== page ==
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California and the West

Cut Threatened in U.S. Funds for California Transit

Finances: Senate panel urges change in allocation formula. Feinstein looks to House to stop the proposal, which would hamper the MTA.


WASHINGTON — A Senate panel Thursday recommended that California's share of public transit dollars be cut by $117 million, setting up a test of the state's political clout on Capitol Hill.

Although the action by the Senate Appropriations Committee ultimately may be thwarted in the House, the potential funding cut is especially worrisome to Los Angeles County's financially fragile Metropolitan Transportation Authority. The panel's vote means that the MTA stands to lose about $48 million while struggling to make court-ordered improvements in its crowded bus system.

MTA officials said the loss of funds would have a "devastating" impact on transportation projects in a region "world renowned for its congestion and smog." The federal money is used for such things as buying buses and building rail lines.

The Appropriations Committee measure would cap the amount of transit funds that New York state as well as California could receive. Sen. Richard C. Shelby (R-Ala.), who chairs the panel's transportation subcommittee, said the recommendation is designed to "make sure the two states don't eat up" the federal money available for public transit.

The proposal would prevent any state from receiving more than 12.5% of total transit dollars. Under the current formula, California would receive $794 million in the fiscal year beginning Oct. 1. Under the committee's plan, the state's share would drop to $677 million. That would be less than the $696 million the state is getting this year, according to the U.S. Department of Transportation.

While California and New York would lose money, every other state would gain $5.5 million.

Sen. Dianne Feinstein (D-Calif.) protested the proposal, arguing that it would "essentially take the two states with 50% of the transit use, and restrict them to 25% of the dollars."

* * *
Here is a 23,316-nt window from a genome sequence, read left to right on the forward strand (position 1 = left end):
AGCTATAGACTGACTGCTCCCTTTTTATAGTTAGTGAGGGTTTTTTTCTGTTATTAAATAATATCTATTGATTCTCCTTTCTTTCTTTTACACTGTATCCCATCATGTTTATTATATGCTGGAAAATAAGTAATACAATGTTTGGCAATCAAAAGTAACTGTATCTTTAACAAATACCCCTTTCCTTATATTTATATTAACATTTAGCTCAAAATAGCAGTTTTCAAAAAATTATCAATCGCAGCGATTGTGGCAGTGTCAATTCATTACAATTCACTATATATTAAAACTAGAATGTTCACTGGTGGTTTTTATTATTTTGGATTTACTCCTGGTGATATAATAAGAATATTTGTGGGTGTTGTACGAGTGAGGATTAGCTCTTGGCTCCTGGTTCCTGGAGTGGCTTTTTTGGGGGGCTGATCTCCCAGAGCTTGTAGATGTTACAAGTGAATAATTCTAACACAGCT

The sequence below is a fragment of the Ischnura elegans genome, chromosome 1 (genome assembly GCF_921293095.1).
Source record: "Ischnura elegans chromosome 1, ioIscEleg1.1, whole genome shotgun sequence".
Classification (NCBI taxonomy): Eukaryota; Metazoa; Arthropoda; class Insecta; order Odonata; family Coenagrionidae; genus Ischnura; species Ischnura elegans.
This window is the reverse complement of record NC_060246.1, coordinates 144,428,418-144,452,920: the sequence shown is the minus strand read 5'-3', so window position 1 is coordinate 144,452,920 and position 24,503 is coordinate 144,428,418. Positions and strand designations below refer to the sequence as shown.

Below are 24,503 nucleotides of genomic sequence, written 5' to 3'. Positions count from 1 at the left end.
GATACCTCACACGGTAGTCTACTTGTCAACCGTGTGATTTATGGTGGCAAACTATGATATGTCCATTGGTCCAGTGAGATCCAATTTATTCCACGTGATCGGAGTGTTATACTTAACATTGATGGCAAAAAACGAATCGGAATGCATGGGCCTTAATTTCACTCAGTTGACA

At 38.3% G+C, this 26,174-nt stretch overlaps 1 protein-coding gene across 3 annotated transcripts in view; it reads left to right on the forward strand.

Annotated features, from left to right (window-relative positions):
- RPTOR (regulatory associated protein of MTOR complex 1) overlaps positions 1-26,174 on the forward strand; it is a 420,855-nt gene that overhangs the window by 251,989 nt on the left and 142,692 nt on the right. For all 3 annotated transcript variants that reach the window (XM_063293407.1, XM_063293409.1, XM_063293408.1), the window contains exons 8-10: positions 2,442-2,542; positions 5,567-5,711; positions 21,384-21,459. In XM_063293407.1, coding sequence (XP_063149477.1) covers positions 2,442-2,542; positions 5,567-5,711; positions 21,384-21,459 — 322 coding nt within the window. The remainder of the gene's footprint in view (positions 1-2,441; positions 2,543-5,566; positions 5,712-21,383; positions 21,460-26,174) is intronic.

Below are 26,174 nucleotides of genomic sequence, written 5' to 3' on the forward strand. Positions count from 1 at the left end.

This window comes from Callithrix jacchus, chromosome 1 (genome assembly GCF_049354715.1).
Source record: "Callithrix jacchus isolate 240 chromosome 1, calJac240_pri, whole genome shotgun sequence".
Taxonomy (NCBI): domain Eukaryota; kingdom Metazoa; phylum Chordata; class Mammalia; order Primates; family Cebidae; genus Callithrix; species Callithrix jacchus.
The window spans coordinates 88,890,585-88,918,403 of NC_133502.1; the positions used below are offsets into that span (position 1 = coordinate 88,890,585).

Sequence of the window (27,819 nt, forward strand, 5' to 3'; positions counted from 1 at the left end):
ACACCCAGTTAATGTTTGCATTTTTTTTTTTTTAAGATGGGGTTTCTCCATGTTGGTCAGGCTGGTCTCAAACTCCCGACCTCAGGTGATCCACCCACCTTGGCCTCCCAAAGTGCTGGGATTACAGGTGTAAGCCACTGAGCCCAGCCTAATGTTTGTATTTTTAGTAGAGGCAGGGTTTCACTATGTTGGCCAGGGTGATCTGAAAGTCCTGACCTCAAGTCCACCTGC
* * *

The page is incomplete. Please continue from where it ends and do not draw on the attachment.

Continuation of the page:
But the committee, almost entirely made up of senators who stand to gain from the funding shift, outvoted Feinstein, 27 to 1.

Feinstein predicted that the provision would face a tougher time in the House, where California and New York delegations make up about one-fifth of the body.

Indeed, an aide to Rep. Bud Shuster (R-Pa.), chairman of the House Transportation and Infrastructure Committee, said: "We're not going to start changing [the transportation funding] bill when it's not even a year old."

The bill approved last year set guidelines for spending transportation funds well into the 21st century.

The action Thursday came during the Senate panel's approval of a $49-billion transportation funding bill for fiscal 2000.

Gov. Gray Davis sent a letter objecting to the "discriminatory" shifting of funds.

In Oakland, Steve Heminger, deputy director of the Metropolitan Transportation Commission, said the proposal would reduce funding to Bay Area transit agencies by $35 million.

"The concern is that you turn the transit program from a needs-based program that allocates the money to where the transit riders are to a formula program that gives states transit money whether they need it or not," he said. "And that doesn't make any sense at all."

Not all news out of Washington was bad for the MTA. A House panel recommended that the transit agency receive the full $50 million it sought to help pay for completing the Los Angeles subway to North Hollywood.

The House Appropriations transportation subcommittee also recommended that $5 million be provided for developing transit projects for Los Angeles' Eastside and Mid-City district, transit-dependent neighborhoods where long-promised subway extensions have been dropped, and $7 million for bus purchases.

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